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  • Winter Salad with Leftover Chicken, Squash and Feta by Barry Horne

    Winter salad

    Ingredients: (serves 2)

    300g Leftover roast chicken

    1 Small butternut squash

    100g Feta

    100g Blanched broad beans

    100g Lambs lettuce (or any leaves you like)

    5g Flat leaf parsley (roughly chopped)

    1 tbsp Fennel seed

    1 tsp Chilli flakes

    2 tbsp Olive oil Salt and pepper

    50ml of salad dressing



    Start by peeling the squash and dicing into small cubes, place in a large baking tray and add the fennel seed, olive oil, chilli flakes and a good amount of salt and pepper. Roast in an oven at 180˚C for 20-25 minutes or until soft. Take out and leave to cool. When the squash is at room temperature, begin to assemble the salad. On a large platter add the salad leaves and parsley, give them a little dressing (I used a classic French dressing) on the plate, then add the roast squash. Scatter over the blanched broad beans, and dress again with the dressing. Add the sliced up turkey and then crumble the feta all over.

  • Leftover Chicken Ramen by Barry Horne


     This is a great way to re-use your chicken carcass and meat. Delicious and full of nutrients, this ramen is a winner, winner, chicken dinner.

    (serves 4)


    1 Leftover chicken carcass

    400g Leftover chicken meat (or any meat)

    1 Cinnamon stick

    1 Star anise

    4 Black cardamom pods

    50g Garlic

    50g Ginger

    1 Bunch of spring onions

    Ramen noodles or any good noodle

    4 Good quality eggs

    100ml Soy sauce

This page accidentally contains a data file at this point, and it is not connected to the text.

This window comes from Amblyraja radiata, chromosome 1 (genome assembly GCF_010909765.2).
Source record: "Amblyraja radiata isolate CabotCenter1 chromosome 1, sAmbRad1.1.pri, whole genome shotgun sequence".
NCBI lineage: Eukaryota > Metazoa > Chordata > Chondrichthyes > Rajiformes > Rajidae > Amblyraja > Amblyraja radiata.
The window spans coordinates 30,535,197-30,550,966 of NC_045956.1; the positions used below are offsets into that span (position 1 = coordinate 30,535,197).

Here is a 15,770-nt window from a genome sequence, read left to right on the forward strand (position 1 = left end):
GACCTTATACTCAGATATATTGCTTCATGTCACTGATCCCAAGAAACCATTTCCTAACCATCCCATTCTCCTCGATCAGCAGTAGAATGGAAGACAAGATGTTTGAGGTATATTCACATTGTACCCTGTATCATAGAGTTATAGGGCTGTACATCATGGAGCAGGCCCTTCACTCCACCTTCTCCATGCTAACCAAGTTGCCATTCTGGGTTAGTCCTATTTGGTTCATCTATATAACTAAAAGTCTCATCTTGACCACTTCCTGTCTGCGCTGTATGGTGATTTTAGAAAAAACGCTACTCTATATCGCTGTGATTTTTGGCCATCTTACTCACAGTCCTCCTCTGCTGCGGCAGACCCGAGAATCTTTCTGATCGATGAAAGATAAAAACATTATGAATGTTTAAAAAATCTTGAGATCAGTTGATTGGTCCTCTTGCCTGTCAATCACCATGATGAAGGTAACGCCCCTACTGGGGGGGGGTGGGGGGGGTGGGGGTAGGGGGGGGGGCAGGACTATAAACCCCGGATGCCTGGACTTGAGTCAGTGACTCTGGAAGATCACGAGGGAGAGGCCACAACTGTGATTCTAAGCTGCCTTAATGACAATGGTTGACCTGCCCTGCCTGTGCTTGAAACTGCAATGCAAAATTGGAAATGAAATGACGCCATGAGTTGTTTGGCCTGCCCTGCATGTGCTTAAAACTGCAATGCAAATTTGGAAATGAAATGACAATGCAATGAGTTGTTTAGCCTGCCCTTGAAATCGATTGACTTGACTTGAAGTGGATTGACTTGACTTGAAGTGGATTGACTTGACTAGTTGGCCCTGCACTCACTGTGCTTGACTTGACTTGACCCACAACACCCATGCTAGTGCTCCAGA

2 tbsp Miso

    1 tbsp Gochujang

    1 tbsp Mirin

    2 Sheets of Nori seaweed to garnish

    Chilli oil (optional)


    Method: Start by putting the chicken carcass in a pot, break this up a bit to make sure it’s going to release all of that goodness from the bones. Add in the cinnamon, star anise, cardamom, roughly chopped garlic and ginger and the roughly torn spring onion, (chop off the green tops to reserve for the garnish).

    Cover with cold water and place on a high heat, bring to the boil. As soon as it starts to bubble, reduce the heat to a medium low. Leave this to simmer away for at least 2 hours.

    In the meantime you can prepare everything for the ramen. Make a Tare (pronounced tah-reh), this is where the majority of the ramen flavour comes from. To make the tare, add the soy, miso, gochujang and mirin into a bowl. Keep this to one side and we will come back to it later.

    Pre-cook the noodles and run them under cold water to stop the cooking process. Get good quality eggs and soft boil all four of them, usually 6 minutes and 30 seconds for the perfect soft boil. Place these in a mixture of soy sauce, sugar and water to make soy cured eggs, if you prefer.

    After the stock has simmered for 2 hours, strain it into a clean pot, discard the carcass and the vegetables (it’s done it’s job).

    To serve the ramen; prepare four large bowls and add a tablespoon of the tare into each bowl. Then add a ladle or two of the broth, the cooked noodles and the leftover meat (reheat the meat in a pan if you wish). Garnish with the reserved chopped spring onion, and the soft boiled egg (cut in half), and finally the nori. Drizzle with chilli oil if you wish. Get stuck in and enjoy

  • Roast Rib of Beef with Celeriac & Potato Dauphinoise, Salt Baked Shallots and Red Wine & Veal Jus

    Rib of Beef with Celeriac & Potato Gratin
    Roast Rib of Beef with Celeriac & Potato Dauphinoise, Salt Baked Shallots and Red Wine & Veal Jus.
    Recipe by Barry Horne
    Serves: 8 people
    - 2.4kg rolled rib of beef
    - 8 echalion shallots
    - 500g coarse salt
    - 1 lemon (juice and zest)
    - 1 bunch of thyme
    - Olive oil
    For the Dauphinoise:
    - 1 large celeriac
    - 3 medium potatoes
    - 250ml milk
    - 250ml double cream
    - 3 cloves of garlic (crushed)
    - 1 bay leaf